#5 dirac

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Posted 09 July 2011 - 11:06 AM

A feature on the American Repertory Ballet and Princeton Ballet School summer intensive course by Tammy La Gorce in The New York Times.

The Summer Intensive, now in its 30th year, attracts aspiring dancers, ages 13 to the early 20s, to Princeton each summer, mostly from the United States but also from places around the globe. This year’s 85 dancers were chosen from more than 250 who auditioned in various cities over the winter. They arrived for the session, which runs from June 27 to July 29, from countries that include France, Italy, Israel and Switzerland. On July 29, they will perform a 90-minute show at the McCarter Theater Center in Princeton.

The students — 76 women and 9 men this year — are drawn to the program’s longevity as well as its reputation, according to Mary Pat Robertson, director of the Princeton Ballet School, founded in 1954, which is the official school of the American Repertory Ballet, a professional company.



#6 dirac

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Posted 09 July 2011 - 11:13 AM

A feature on Betty Ford's role in helping develop what would become the Vail International Dance Festival.

Within a day, the Foundation was able to rally enough financial pledges to pay for the shows. But money was just part of the challenge.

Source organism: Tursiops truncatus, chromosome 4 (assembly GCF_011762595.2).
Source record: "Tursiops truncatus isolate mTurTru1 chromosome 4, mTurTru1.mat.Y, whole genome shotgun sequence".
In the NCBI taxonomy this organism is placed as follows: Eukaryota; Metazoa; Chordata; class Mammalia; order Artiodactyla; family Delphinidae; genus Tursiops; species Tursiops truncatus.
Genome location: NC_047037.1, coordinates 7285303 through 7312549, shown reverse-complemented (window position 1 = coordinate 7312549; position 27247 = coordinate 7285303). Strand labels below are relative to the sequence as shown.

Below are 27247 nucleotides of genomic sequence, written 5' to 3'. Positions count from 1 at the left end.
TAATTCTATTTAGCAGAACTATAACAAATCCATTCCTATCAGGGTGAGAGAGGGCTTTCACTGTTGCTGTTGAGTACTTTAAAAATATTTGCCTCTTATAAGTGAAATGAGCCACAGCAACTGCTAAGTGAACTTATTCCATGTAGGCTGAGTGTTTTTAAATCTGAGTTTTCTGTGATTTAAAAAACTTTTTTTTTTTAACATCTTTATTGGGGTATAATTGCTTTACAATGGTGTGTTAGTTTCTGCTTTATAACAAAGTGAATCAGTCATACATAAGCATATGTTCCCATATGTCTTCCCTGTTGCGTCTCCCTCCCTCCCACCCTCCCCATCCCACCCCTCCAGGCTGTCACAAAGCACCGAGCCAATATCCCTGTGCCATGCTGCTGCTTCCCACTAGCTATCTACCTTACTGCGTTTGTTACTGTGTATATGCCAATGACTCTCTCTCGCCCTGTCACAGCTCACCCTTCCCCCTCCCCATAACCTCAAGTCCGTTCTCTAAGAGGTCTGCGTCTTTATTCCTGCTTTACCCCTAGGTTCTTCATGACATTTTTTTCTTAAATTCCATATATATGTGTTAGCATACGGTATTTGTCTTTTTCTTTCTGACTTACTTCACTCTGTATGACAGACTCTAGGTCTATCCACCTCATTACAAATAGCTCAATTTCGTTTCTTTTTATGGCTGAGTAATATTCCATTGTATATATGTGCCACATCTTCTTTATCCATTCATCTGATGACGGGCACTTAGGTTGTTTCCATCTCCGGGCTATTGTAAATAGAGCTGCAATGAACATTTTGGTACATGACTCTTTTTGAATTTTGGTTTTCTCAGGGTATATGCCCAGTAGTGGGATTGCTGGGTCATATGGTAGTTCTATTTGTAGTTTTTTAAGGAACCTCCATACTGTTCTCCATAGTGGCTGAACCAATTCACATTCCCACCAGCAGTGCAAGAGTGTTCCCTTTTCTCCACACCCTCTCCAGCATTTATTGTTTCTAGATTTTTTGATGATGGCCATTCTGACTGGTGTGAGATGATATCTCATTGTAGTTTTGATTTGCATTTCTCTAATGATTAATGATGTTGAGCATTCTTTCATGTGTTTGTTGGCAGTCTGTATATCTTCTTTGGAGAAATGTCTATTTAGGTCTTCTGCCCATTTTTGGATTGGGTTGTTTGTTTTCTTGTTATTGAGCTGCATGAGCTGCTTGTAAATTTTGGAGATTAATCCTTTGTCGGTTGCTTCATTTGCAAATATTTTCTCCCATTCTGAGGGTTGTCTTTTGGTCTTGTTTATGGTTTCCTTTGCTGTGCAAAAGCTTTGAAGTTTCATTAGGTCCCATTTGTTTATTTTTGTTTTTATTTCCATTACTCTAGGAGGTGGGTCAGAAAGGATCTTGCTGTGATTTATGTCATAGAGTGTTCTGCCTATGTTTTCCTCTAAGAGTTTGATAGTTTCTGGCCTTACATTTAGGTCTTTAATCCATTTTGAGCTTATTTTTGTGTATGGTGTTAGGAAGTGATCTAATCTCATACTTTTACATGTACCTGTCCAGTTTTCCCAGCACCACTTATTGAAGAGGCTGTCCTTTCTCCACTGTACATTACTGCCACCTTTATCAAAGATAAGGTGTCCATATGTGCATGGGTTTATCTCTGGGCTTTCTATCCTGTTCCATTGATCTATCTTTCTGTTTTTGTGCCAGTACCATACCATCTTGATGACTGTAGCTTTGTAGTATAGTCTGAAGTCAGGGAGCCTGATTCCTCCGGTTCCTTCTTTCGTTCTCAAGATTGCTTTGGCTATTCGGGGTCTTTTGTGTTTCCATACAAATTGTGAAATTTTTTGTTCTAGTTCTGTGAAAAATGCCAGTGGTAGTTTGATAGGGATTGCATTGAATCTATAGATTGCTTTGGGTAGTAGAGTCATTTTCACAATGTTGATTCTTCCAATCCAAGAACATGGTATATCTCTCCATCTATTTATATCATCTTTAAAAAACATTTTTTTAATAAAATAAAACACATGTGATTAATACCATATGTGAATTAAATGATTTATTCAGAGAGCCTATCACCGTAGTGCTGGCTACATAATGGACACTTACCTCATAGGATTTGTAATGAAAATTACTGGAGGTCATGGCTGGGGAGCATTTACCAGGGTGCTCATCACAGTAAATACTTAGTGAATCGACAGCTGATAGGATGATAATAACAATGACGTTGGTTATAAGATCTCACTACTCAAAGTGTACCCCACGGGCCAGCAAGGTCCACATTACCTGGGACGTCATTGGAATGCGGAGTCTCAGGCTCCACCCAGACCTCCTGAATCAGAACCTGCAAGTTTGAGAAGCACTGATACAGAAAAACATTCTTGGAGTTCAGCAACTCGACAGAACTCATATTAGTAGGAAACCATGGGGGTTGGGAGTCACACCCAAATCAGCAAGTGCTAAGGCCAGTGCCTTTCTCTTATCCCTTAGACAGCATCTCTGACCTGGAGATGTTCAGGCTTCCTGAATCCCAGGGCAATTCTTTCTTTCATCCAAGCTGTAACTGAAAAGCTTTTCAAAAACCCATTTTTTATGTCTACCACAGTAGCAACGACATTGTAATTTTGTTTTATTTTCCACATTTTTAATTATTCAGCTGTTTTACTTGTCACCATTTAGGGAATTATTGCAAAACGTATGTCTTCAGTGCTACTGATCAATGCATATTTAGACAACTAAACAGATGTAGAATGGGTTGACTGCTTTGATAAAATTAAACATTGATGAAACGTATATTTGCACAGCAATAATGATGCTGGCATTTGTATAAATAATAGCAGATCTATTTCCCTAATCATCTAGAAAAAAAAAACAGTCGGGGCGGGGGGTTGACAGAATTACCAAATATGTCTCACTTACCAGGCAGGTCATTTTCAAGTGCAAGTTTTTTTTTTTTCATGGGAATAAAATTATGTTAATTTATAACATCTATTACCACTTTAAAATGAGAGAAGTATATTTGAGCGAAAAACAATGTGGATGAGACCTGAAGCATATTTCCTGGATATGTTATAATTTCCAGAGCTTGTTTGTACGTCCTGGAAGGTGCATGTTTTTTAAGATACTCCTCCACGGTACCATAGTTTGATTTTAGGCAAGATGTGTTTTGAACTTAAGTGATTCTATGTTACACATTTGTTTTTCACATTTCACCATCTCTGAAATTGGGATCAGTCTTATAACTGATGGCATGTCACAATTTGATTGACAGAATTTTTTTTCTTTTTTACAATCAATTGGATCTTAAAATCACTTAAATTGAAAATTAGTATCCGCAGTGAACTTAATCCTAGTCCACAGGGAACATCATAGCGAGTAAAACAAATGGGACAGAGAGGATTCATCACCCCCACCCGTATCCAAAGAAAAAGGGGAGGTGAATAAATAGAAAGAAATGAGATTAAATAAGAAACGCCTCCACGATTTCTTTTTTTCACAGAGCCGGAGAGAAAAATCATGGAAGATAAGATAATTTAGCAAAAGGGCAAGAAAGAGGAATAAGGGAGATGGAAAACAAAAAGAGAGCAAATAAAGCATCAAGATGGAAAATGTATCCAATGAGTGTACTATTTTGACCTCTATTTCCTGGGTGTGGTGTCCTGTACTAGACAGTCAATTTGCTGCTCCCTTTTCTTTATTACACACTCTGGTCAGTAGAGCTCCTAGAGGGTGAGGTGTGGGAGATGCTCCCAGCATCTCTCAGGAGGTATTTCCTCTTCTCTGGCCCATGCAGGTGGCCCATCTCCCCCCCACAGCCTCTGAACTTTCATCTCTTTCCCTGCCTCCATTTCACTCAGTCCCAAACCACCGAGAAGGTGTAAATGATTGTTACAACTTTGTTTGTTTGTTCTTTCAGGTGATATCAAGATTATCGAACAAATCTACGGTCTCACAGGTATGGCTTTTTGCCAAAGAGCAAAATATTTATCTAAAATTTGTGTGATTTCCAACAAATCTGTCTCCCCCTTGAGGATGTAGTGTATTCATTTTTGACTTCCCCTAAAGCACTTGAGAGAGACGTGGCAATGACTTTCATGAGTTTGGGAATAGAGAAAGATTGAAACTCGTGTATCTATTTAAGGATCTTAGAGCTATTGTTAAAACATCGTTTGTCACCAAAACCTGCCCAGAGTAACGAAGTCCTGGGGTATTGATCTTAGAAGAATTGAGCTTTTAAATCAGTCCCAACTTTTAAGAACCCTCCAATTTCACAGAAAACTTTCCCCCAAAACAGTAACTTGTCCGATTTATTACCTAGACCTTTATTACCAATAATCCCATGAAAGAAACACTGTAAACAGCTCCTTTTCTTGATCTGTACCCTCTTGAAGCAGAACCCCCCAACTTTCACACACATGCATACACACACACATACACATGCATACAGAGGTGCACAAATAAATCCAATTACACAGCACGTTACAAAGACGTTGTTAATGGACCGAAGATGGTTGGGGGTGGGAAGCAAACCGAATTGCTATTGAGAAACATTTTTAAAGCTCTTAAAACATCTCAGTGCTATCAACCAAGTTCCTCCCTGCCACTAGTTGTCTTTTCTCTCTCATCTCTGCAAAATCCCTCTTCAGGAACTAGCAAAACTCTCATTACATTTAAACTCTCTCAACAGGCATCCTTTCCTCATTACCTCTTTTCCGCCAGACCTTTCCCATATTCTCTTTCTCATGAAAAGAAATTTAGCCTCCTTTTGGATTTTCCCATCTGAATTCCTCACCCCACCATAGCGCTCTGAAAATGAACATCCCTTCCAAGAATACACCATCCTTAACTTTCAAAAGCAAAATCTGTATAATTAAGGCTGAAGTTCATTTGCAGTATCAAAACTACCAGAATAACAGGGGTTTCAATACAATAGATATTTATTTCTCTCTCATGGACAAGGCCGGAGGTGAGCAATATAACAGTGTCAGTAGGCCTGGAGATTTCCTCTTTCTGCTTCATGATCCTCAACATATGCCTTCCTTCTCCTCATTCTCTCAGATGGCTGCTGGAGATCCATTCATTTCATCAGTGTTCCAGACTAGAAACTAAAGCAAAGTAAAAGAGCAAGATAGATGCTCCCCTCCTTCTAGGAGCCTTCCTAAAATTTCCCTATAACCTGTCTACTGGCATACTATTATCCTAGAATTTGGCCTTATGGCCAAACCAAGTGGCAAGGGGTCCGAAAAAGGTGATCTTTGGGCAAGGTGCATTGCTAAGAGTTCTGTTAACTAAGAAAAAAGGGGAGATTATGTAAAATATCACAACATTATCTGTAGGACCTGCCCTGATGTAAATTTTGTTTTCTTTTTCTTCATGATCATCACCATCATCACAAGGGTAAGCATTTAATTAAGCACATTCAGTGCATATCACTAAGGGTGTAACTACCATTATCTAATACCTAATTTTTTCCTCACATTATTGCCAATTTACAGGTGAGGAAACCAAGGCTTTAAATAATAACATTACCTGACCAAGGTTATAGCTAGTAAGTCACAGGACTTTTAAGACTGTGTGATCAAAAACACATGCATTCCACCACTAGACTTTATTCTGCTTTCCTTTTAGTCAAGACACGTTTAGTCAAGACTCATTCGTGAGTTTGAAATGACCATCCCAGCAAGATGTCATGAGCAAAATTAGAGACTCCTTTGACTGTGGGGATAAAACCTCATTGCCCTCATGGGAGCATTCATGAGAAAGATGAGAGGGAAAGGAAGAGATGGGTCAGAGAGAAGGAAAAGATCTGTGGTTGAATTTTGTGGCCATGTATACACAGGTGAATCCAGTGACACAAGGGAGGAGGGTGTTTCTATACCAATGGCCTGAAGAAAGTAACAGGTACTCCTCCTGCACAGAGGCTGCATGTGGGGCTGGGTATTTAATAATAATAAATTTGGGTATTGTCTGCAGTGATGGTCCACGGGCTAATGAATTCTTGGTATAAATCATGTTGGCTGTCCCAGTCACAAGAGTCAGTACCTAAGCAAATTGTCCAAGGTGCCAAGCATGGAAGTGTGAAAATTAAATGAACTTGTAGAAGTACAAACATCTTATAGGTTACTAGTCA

Former President Gerald Ford used his connections with the State Department to help bring the ballet academy to Vail, according to the book, “Betty Ford: Vail Valley's First Lady.” But it was Betty Ford, who struck a special friendship with the dance academy's leader, Madame Sophia Golovkina, that nurtured Vail's long relationship with the academy, and with dance in general, said Allie Coppeak, an organizer with the Foundation.



#7 dirac

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Posted 10 July 2011 - 09:39 PM

A review of By Judith Chazin-Bennahum's René Blum and the Ballets Russes: In Search of a Lost Life by Jennifer Homans in The New York Times.

Blum now has a biographer. She is Judith Chazin-Bennahum, a historian of dance who has written about 18th- and 19th-century French ballet and the English choreographer Antony Tudor. Her research is worthy, and we owe her a debt for bringing Blum back into historical view. Unfortunately, the book is not engagingly written. Rather than synthesizing her considerable knowledge and narrating the story of Blum’s life, Chazin-Bennahum reports on her research, and the chapters often have a plodding, “one darned document after another” feel. Just as regrettable is the superficiality of her discussions of such topics as the Dreyfus affair, “Jewish heritage” and Proust’s idea of memory. None of this brings us closer to Blum.

When she gets to his involvement with ballet, however, Chazin-Bennahum is more at ease, and it is here — in her descriptions of the demands and details of running a dance troupe — that we learn most about Blum and why he mattered.....